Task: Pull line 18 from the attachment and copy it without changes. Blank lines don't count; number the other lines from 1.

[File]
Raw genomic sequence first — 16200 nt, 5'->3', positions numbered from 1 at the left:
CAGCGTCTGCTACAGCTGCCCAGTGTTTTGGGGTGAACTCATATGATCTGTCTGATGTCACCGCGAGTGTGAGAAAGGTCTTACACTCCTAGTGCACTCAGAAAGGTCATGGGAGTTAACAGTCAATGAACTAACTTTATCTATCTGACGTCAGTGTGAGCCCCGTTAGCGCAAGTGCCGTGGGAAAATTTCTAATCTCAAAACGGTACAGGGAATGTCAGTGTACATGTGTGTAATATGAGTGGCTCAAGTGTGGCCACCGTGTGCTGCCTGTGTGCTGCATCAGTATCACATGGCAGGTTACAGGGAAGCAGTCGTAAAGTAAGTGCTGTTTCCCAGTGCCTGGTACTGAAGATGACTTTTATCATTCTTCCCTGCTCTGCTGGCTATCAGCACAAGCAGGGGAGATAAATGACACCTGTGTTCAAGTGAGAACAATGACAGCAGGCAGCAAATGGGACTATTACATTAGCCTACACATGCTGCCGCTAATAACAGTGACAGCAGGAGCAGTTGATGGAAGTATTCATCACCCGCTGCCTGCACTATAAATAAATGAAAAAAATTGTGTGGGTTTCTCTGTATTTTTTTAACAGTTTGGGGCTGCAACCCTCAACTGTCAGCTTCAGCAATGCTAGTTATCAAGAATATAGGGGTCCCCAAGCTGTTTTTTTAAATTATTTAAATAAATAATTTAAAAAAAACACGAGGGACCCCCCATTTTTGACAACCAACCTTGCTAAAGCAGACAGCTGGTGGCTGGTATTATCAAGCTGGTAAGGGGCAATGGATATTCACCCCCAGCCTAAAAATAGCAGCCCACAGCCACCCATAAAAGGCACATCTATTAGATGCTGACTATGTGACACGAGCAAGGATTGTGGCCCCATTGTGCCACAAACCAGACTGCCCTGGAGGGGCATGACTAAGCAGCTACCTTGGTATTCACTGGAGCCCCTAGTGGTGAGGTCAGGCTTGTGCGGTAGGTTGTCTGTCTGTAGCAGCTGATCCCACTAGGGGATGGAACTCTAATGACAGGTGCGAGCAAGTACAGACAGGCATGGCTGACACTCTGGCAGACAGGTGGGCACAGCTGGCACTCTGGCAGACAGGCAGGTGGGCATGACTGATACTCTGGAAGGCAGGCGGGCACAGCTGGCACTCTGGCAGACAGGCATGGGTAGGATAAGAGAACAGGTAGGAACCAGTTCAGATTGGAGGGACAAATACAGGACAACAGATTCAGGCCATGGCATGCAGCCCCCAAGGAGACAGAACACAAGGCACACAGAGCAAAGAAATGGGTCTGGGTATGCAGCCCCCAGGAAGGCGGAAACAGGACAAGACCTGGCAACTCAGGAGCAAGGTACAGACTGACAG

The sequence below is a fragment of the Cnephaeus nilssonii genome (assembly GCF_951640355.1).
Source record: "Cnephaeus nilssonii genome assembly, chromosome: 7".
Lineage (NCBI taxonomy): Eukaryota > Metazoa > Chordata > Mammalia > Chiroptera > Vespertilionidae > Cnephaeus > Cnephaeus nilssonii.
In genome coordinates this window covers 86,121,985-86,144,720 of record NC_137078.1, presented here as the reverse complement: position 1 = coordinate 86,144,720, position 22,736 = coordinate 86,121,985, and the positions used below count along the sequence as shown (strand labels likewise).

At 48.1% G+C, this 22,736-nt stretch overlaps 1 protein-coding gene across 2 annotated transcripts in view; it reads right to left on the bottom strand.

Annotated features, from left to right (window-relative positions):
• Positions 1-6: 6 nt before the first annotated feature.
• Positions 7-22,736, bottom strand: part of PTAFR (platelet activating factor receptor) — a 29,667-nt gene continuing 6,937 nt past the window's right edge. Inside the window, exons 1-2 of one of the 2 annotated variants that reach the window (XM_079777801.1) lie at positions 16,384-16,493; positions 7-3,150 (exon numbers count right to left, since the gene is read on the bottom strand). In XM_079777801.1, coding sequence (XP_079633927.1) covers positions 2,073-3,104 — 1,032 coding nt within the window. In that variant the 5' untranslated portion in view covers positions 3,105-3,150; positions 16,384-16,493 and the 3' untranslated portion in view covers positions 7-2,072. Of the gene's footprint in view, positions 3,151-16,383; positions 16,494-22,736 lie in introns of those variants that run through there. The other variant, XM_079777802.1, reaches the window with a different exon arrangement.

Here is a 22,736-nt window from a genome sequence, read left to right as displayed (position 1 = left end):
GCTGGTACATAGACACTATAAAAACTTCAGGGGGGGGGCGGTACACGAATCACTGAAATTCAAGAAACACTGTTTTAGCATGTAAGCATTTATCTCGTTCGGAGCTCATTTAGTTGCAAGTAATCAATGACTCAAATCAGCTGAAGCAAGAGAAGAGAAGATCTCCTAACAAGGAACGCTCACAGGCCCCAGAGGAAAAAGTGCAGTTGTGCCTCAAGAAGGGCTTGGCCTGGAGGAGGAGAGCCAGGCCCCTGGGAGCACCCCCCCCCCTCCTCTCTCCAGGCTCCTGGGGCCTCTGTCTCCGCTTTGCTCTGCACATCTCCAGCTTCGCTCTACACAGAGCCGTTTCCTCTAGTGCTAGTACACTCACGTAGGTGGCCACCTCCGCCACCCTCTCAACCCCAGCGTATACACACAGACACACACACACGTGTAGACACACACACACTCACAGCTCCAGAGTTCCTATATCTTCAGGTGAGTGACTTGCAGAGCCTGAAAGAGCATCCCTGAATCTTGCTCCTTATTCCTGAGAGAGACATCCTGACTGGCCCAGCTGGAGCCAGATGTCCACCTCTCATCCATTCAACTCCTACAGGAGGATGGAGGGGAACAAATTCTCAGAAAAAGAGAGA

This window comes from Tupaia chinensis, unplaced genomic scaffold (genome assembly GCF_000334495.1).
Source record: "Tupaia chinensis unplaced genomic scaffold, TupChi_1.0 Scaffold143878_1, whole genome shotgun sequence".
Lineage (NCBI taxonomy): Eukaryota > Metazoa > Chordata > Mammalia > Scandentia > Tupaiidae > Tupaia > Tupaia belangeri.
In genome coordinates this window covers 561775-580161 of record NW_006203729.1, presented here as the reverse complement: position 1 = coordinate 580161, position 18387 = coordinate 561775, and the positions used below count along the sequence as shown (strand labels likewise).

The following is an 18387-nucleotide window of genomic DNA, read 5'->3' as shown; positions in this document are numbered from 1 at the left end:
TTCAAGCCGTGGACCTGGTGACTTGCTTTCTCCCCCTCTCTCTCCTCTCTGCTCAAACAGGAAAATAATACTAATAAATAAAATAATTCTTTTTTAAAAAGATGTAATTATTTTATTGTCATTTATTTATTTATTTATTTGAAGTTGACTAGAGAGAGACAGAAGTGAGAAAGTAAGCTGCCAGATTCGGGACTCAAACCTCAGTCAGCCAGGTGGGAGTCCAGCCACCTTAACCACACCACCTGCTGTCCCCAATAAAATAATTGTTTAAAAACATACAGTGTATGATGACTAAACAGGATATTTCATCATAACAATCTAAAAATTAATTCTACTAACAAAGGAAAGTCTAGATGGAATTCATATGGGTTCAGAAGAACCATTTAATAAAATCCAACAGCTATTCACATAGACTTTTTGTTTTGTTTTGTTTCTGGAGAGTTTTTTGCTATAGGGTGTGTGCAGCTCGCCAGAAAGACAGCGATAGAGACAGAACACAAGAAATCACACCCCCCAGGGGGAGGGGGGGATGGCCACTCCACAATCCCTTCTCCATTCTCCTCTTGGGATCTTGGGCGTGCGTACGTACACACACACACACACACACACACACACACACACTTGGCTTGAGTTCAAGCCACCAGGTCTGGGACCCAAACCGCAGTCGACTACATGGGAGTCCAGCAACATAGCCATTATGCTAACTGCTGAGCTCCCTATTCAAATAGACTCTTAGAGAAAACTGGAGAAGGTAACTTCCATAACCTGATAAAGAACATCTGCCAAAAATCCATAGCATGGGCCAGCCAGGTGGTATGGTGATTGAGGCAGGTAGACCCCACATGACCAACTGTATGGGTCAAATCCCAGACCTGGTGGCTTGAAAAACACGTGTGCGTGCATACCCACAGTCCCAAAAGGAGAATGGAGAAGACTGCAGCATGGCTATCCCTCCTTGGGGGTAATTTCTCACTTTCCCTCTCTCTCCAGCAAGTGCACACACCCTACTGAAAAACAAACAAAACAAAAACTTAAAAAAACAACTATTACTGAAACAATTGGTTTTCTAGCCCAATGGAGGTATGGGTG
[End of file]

TTCAAGCCGTGGACCTGGTGACTTGCTTTCTCCCCCTCTCTCTCCTCTCTGCTCAAACAGGAAAATAATACTAATAAATAAAATAATTCTTTTTTAAAAAGATGTAATTATTTTATTGTCATTTATTTATTTATTTATTTGAAGTTGACTAGAGAGAGACAGAAGTGAGAAAGTAAGCTGCCAGATTCGGGACTCAAACCTCAGTCAGCCAGGTGGGAGTCCAGCCACCTTAACCACACCACCTGCTGTCCCCAATAAAATAATTGTTTAAAAACATACAGTGTATGATGACTAAACAGGATATTTCATCATAACAATCTAAAAATTAATTCTACTAACAAAGGAAAGTCTAGATGGAATTCATATGGGTTCAGAAGAACCATTTAATAAAATCCAACAGCTATTCACATAGACTTTTTGTTTTGTTTTGTTTCTGGAGAGTTTTTTGCTATAGGGTGTGTGCAGCTCGCCAGAAAGACAGCGATAGAGACAGAACACAAGAAATCACACCCCCCAGGGGGAGGGGGGGATGGCCACTCCACAATCCCTTCTCCATTCTCCTCTTGGGATCTTGGGCGTGCGTACGTACACACACACACACACACACACACACACACACACTTGGCTTGAGTTCAAGCCACCAGGTCTGGGACCCAAACCGCAGTCGACTACATGGGAGTCCAGCAACATAGCCATTATGCTAACTGCTGAGCTCCCTATTCAAATAGACTCTTAGAGAAAACTGGAGAAGGTAACTTCCATAACCTGATAAAGAACATCTGCCAAAAATCCATAGCATGGGCCAGCCAGGTGGTATGGTGATTGAGGCAGGTAGACCCCACATGACCAACTGTATGGGTCAAATCCCAGACCTGGTGGCTTGAAAAACACGTGTGCGTGCATACCCACAGTCCCAAAAGGAGAATGGAGAAGACTGCAGCATGGCTATCCCTCCTTGGGGGTAATTTCTCACTTTCCCTCTCTCTCCAGCAAGTGCACACACCCTACTGAAAAACAAACAAAACAAAAACTTAAAAAAACAACTATTACTGAAACAATTGGTTTTCTAGCCCAATGGAGGTATGGGTG